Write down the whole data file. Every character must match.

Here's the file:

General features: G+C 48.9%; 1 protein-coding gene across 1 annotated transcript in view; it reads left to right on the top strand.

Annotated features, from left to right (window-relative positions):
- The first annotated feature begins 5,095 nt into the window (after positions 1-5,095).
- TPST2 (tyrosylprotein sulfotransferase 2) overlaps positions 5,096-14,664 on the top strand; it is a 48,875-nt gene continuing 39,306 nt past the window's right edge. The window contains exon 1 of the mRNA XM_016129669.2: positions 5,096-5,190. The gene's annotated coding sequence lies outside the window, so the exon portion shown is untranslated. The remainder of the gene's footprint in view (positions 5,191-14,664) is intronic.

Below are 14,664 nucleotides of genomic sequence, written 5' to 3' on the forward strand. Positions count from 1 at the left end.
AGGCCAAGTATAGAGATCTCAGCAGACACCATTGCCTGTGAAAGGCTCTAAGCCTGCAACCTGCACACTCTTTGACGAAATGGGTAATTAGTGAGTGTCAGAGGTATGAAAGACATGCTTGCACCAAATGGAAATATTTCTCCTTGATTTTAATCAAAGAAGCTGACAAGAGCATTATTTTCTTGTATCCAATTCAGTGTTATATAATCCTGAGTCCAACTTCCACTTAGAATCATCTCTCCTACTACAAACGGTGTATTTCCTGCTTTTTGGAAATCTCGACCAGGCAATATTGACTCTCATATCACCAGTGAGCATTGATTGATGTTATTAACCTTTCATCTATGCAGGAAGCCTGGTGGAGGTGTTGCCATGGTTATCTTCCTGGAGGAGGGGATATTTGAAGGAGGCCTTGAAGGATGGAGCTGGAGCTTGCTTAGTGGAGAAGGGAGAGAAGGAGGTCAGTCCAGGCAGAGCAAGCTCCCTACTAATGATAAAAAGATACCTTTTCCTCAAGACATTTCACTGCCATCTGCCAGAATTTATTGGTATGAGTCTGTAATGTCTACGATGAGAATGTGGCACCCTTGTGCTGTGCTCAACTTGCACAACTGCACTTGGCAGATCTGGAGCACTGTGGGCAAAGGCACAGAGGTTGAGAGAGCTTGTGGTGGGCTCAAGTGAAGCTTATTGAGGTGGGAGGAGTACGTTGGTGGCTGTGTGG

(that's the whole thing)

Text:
General features: G+C 48.9%; 1 protein-coding gene across 1 annotated transcript in view; it reads left to right on the top strand.

Annotated features, from left to right (window-relative positions):
- The first annotated feature begins 5,095 nt into the window (after positions 1-5,095).
- TPST2 (tyrosylprotein sulfotransferase 2) overlaps positions 5,096-14,664 on the top strand; it is a 48,875-nt gene continuing 39,306 nt past the window's right edge. The window contains exon 1 of the mRNA XM_016129669.2: positions 5,096-5,190. The gene's annotated coding sequence lies outside the window, so the exon portion shown is untranslated. The remainder of the gene's footprint in view (positions 5,191-14,664) is intronic.

Below are 14,664 nucleotides of genomic sequence, written 5' to 3' on the forward strand. Positions count from 1 at the left end.
AGGCCAAGTATAGAGATCTCAGCAGACACCATTGCCTGTGAAAGGCTCTAAGCCTGCAACCTGCACACTCTTTGACGAAATGGGTAATTAGTGAGTGTCAGAGGTATGAAAGACATGCTTGCACCAAATGGAAATATTTCTCCTTGATTTTAATCAAAGAAGCTGACAAGAGCATTATTTTCTTGTATCCAATTCAGTGTTATATAATCCTGAGTCCAACTTCCACTTAGAATCATCTCTCCTACTACAAACGGTGTATTTCCTGCTTTTTGGAAATCTCGACCAGGCAATATTGACTCTCATATCACCAGTGAGCATTGATTGATGTTATTAACCTTTCATCTATGCAGGAAGCCTGGTGGAGGTGTTGCCATGGTTATCTTCCTGGAGGAGGGGATATTTGAAGGAGGCCTTGAAGGATGGAGCTGGAGCTTGCTTAGTGGAGAAGGGAGAGAAGGAGGTCAGTCCAGGCAGAGCAAGCTCCCTACTAATGATAAAAAGATACCTTTTCCTCAAGACATTTCACTGCCATCTGCCAGAATTTATTGGTATGAGTCTGTAATGTCTACGATGAGAATGTGGCACCCTTGTGCTGTGCTCAACTTGCACAACTGCACTTGGCAGATCTGGAGCACTGTGGGCAAAGGCACAGAGGTTGAGAGAGCTTGTGGTGGGCTCAAGTGAAGCTTATTGAGGTGGGAGGAGTACGTTGGTGGCTGTGTGG